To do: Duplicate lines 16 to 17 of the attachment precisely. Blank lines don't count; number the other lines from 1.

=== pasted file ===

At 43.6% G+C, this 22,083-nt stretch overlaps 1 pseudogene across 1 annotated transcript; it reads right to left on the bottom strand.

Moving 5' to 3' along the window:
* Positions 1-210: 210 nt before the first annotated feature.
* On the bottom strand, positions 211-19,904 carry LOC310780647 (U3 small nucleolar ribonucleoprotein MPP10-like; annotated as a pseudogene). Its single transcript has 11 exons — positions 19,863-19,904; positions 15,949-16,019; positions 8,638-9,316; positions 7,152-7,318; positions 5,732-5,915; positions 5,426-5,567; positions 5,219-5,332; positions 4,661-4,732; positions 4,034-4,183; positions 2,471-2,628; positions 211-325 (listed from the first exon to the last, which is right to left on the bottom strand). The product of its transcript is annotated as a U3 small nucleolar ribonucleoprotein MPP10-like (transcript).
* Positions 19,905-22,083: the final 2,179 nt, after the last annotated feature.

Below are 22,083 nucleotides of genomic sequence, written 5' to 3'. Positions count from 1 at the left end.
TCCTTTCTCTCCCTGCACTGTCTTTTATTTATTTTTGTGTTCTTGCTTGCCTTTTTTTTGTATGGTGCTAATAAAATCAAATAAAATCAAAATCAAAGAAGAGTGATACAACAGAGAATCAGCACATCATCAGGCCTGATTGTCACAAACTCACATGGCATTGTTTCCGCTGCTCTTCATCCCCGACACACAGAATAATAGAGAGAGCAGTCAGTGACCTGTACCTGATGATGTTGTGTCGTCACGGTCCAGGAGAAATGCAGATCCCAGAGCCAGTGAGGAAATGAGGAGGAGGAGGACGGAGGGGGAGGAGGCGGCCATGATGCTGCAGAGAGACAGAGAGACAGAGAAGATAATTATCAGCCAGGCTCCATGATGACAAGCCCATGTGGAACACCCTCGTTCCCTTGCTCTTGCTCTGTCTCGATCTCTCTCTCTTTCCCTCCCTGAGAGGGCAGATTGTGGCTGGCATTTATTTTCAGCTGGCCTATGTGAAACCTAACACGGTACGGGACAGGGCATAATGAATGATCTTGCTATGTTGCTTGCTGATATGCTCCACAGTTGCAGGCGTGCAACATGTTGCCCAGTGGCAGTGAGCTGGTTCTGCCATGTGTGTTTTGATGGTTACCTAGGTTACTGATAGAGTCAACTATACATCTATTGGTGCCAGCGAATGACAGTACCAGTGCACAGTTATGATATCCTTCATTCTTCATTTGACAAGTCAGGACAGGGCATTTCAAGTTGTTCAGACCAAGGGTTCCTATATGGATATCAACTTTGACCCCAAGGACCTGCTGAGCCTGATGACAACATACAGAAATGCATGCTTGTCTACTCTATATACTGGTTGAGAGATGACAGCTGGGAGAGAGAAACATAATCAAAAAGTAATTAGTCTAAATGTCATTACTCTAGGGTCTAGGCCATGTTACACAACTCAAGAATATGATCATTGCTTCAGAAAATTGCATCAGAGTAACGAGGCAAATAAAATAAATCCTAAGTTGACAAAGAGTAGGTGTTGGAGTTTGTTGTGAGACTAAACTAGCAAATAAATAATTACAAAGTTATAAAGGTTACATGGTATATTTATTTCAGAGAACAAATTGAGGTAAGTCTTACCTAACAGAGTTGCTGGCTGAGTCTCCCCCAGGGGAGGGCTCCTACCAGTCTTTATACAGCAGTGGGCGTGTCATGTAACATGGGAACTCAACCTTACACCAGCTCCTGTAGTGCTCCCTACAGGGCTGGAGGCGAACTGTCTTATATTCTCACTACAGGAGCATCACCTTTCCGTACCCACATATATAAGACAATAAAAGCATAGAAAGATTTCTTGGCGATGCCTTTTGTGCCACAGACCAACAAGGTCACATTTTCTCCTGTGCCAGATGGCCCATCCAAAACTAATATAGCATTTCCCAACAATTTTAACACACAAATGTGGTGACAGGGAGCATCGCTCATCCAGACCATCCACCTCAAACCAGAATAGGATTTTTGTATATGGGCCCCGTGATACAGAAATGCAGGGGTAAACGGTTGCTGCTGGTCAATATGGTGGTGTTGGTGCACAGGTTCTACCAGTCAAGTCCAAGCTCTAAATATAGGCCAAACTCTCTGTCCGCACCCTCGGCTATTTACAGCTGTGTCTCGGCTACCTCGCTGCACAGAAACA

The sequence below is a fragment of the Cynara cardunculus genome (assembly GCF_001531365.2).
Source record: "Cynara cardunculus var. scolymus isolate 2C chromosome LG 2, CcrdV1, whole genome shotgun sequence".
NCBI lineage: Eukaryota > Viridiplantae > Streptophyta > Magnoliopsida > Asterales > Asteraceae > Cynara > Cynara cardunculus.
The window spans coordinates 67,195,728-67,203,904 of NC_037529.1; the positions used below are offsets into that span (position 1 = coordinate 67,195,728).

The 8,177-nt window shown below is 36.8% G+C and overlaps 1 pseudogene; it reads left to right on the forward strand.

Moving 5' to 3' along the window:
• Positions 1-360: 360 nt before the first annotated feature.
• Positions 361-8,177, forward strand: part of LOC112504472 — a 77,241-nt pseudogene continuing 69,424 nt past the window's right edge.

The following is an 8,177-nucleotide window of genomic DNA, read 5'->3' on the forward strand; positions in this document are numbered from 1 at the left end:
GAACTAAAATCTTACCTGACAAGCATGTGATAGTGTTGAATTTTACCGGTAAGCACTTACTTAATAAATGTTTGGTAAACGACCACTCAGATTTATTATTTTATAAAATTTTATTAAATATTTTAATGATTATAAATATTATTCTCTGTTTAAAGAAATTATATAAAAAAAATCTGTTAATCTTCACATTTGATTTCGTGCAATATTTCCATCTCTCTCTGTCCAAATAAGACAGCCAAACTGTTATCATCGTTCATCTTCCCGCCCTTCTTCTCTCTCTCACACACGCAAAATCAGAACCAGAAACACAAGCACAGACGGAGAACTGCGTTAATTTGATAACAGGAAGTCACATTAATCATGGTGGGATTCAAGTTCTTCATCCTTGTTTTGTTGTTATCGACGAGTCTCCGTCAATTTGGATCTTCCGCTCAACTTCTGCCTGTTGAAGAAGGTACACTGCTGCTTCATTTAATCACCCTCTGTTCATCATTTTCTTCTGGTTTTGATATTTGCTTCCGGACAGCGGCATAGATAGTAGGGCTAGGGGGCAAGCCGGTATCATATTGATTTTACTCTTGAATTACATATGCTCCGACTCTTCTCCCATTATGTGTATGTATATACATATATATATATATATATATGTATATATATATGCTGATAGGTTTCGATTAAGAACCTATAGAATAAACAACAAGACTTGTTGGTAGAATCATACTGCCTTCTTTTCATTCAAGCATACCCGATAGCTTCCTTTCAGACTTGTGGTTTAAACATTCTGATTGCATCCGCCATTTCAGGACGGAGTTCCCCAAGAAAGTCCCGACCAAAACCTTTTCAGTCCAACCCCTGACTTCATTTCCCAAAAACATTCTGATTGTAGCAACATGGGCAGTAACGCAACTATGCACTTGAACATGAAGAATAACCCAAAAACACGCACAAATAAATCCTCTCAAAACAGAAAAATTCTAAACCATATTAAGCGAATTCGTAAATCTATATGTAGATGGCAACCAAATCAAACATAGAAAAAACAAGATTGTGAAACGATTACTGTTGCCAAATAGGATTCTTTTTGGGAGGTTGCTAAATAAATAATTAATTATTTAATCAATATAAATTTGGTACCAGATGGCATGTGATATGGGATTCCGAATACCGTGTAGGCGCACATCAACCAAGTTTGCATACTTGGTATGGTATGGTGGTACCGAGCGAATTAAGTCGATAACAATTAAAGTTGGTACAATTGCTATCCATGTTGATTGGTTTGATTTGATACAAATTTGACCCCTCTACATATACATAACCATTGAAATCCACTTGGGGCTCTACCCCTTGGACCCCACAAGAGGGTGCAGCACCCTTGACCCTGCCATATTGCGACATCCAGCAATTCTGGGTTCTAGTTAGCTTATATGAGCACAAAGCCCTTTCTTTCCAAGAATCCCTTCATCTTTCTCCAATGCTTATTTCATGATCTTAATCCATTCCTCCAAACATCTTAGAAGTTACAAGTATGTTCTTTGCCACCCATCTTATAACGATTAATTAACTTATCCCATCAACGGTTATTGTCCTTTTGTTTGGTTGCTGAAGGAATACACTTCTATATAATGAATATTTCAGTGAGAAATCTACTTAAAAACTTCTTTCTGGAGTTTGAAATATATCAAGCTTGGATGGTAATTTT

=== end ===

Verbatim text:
The following is an 8,177-nucleotide window of genomic DNA, read 5'->3' on the forward strand; positions in this document are numbered from 1 at the left end:
GAACTAAAATCTTACCTGACAAGCATGTGATAGTGTTGAATTTTACCGGTAAGCACTTACTTAATAAATGTTTGGTAAACGACCACTCAGATTTATTATTTTATAAAATTTTATTAAATATTTTAATGATTATAAATATTATTCTCTGTTTAAAGAAATTATATAAAAAAAATCTGTTAATCTTCACATTTGATTTCGTGCAATATTTCCATCTCTCTCTGTCCAAATAAGACAGCCAAACTGTTATCATCGTTCATCTTCCCGCCCTTCTTCTCTCTCTCACACACGCAAAATCAGAACCAGAAACACAAGCACAGACGGAGAACTGCGTTAATTTGATAACAGGAAGTCACATTAATCATGGTGGGATTCAAGTTCTTCATCCTTGTTTTGTTGTTATCGACGAGTCTCCGTCAATTTGGATCTTCCGCTCAACTTCTGCCTGTTGAAGAAGGTACACTGCTGCTTCATTTAATCACCCTCTGTTCATCATTTTCTTCTGGTTTTGATATTTGCTTCCGGACAGCGGCATAGATAGTAGGGCTAGGGGGCAAGCCGGTATCATATTGATTTTACTCTTGAATTACATATGCTCCGACTCTTCTCCCATTATGTGTATGTATATACATATATATATATATATATATGTATATATATATGCTGATAGGTTTCGATTAAGAACCTATAGAATAAACAACAAGACTTGTTGGTAGAATCATACTGCCTTCTTTTCATTCAAGCATACCCGATAGCTTCCTTTCAGACTTGTGGTTTAAACATTCTGATTGCATCCGCCATTTCAGGACGGAGTTCCCCAAGAAAGTCCCGACCAAAACCTTTTCAGTCCAACCCCTGACTTCATTTCCCAAAAACATTCTGATTGTAGCAACATGGGCAGTAACGCAACTATGCACTTGAACATGAAGAATAACCCAAAAACACGCACAAATAAATCCTCTCAAAACAGAAAAATTCTAAACCATATTAAGCGAATTCGTAAATCTATATGTAGATGGCAACCAAATCAAACATAGAAAAAACAAGATTGTGAAACGATTACTGTTGCCAAATAGGATTCTTTTTGGGAGGTTGCTAAATAAATAATTAATTATTTAATCAATATAAATTTGGTACCAGATGGCATGTGATATGGGATTCCGAATACCGTGTAGGCGCACATCAACCAAGTTTGCATACTTGGTATGGTATGGTGGTACCGAGCGAATTAAGTCGATAACAATTAAAGTTGGTACAATTGCTATCCATGTTGATTGGTTTGATTTGATACAAATTTGACCCCTCTACATATACATAACCATTGAAATCCACTTGGGGCTCTACCCCTTGGACCCCACAAGAGGGTGCAGCACCCTTGACCCTGCCATATTGCGACATCCAGCAATTCTGGGTTCTAGTTAGCTTATATGAGCACAAAGCCCTTTCTTTCCAAGAATCCCTTCATCTTTCTCCAATGCTTATTTCATGATCTTAATCCATTCCTCCAAACATCTTAGAAGTTACAAGTATGTTCTTTGCCACCCATCTTATAACGATTAATTAACTTATCCCATCAACGGTTATTGTCCTTTTGTTTGGTTGCTGAAGGAATACACTTCTATATAATGAATATTTCAGTGAGAAATCTACTTAAAAACTTCTTTCTGGAGTTTGAAATATATCAAGCTTGGATGGTAATTTT